I have a friend who tells me to write of my pain. My friend is a storyteller, an Indian. To people of the white race, a storyteller is just a person who tells stories. To an Indian, a storyteller is a special person, revered by the clan. They hold the past in their heads, and the gift of seeing unseen things.
My mother was born on what is today known as the Poarch Creek Indian Reservation outside of Atmore, Ala. My mother never talked about being an Indian. It was ingrained into her as a child not to let that be known. ''Hide your heritage.'' Her home was not a reservation when she was born there.
The U.S. government said she didn't exist as an Indian.
Why did she not exist as an Indian? Because Andrew Jackson, one of the heroes in every child's history book, said she did not exist as an Indian. That hero, who killed a thousand of my people in only one day at Horseshoe Bend, made this decision. This man, this president, said the American Indian did not deserve to be treated as a human. He stated that they should be herded like sheep or cows and put into pens. My mother's ancestors did not understand his reasoning, and hid out in the dense forest of southern Alabama to escape this indignity. As a consequence, they later suffered the indignity of being denied their heritage, their birthright, and their right to exist as an Indian because they were not listed on the ''proper'' roles.
My mother was made to feel small in school because she knew that she was a ''dirty'' Indian. She learned to deny being what she was. She learned to ''pass.'' When I was a child, she whispered to me that she was an Indian. ''Shh,'' she hummed in my ear, ''don't tell anyone. It's our secret.'' Suddenly, I realized why, during games of Cowboys and Indians, I always wanted to be the Indian, even though it meant I had to be the one who died. We all watched Tom Mix, Roy Rogers, the Lone Ranger and other cowboy heroes. The cowboy was always the good guy wearing the white hat. The Indians were always the stinking coyotes, sneaking up on people and doing dirty deeds to poor, unsuspecting white settlers who were just minding their own business. Here comes Hopalong Cassidy, and he saves the day. Bang, bang! ''You're dead, you dirty Injun.'' Still, it didn't feel right to me to play the cowboy, or even Annie Oakley.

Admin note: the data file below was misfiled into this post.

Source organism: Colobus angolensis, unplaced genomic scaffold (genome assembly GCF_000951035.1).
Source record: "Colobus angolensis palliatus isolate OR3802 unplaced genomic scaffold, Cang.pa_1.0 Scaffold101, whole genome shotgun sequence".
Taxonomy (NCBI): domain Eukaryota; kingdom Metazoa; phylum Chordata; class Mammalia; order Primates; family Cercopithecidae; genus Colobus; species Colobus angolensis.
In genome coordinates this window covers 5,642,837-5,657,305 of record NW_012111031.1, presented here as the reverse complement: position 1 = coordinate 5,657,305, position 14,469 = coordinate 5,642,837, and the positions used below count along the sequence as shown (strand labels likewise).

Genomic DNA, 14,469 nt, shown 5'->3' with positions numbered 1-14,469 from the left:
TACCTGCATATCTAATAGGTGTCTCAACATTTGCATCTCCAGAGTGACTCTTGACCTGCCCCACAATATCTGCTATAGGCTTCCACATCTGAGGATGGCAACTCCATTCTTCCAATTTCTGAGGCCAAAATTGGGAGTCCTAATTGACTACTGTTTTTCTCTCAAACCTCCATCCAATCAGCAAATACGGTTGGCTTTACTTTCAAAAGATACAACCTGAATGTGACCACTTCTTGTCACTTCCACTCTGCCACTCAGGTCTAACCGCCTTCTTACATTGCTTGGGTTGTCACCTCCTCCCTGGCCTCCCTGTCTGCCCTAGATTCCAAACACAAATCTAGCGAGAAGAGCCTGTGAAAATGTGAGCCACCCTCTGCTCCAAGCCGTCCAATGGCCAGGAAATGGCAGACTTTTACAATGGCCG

My mother was never allowed to be proud of her heritage, not only as a child, but for most of her adult life. I have an older brother who was born in Alabama. His birth certificate states his race is Indian. I was born later, after my mother moved to Louisiana. No one knew she was Indian. It was easy enough to ''pass'' in Louisiana with so many dark-skinned people there. My birth certificate even denies me my heritage. I am white. My birth certificate says so.
Time moves forward. Views change. Things once hidden are released to the liberal sunlight of acceptance. Your sins will find you out. Genocide, that horrible word associated with Hitler, never happened here in our wonderful land of the free. But it did. Ask the Creek, the Choctaw, the Cherokee and the other two ''civilized'' tribes who adopted the ways of the white man only to be betrayed and murdered by their mentors. Long before the ''death march'' of Bataan, there was the ''Trail of Tears.''
The white man does not understand how I feel about the attempted genocide of my peoples. When I say my peoples, I am not just speaking of my mother's Creeks; I am speaking of the Cherokee, Choctaw, Seminole, Comanche, Apache, Ute - every tribe that suffered the same indignities. Here in the home of the brave and the land of the free, we were not allowed to be brave or free. This country, founded on religious freedom, took away our most sacred ceremonies and declared them illegal. Yet, they say it happened a long time ago; and ''get over it. You can't expect us to keep making it up to you.'' I feel unsettled when I hear these things. Why is that? They didn't do those things to me personally, and they cannot understand why it affects me. Why do I feel this pain? I have no real answers, but the pain is there. It is real. It hurts.
I recently stood on the steps of the Riverwalk in New Orleans - a beautiful place with lots of ambience. Across the distance there was a bronze statue of a man riding a horse. This man must be a wonderful person for them to raise a statue in his honor, to name a section of the city after him. This man was Andrew Jackson.
I stood in Jackson Square. By my side was my friend, the storyteller. When I looked at him, I saw the same pain written on his face that was on mine. We did not need to speak. Each knew what the other felt.
Teresa McElhenie, Muscogee Nation of Florida, resides in Spring, Texas. Her mother is Muscogee Creek from Atmore, Ala.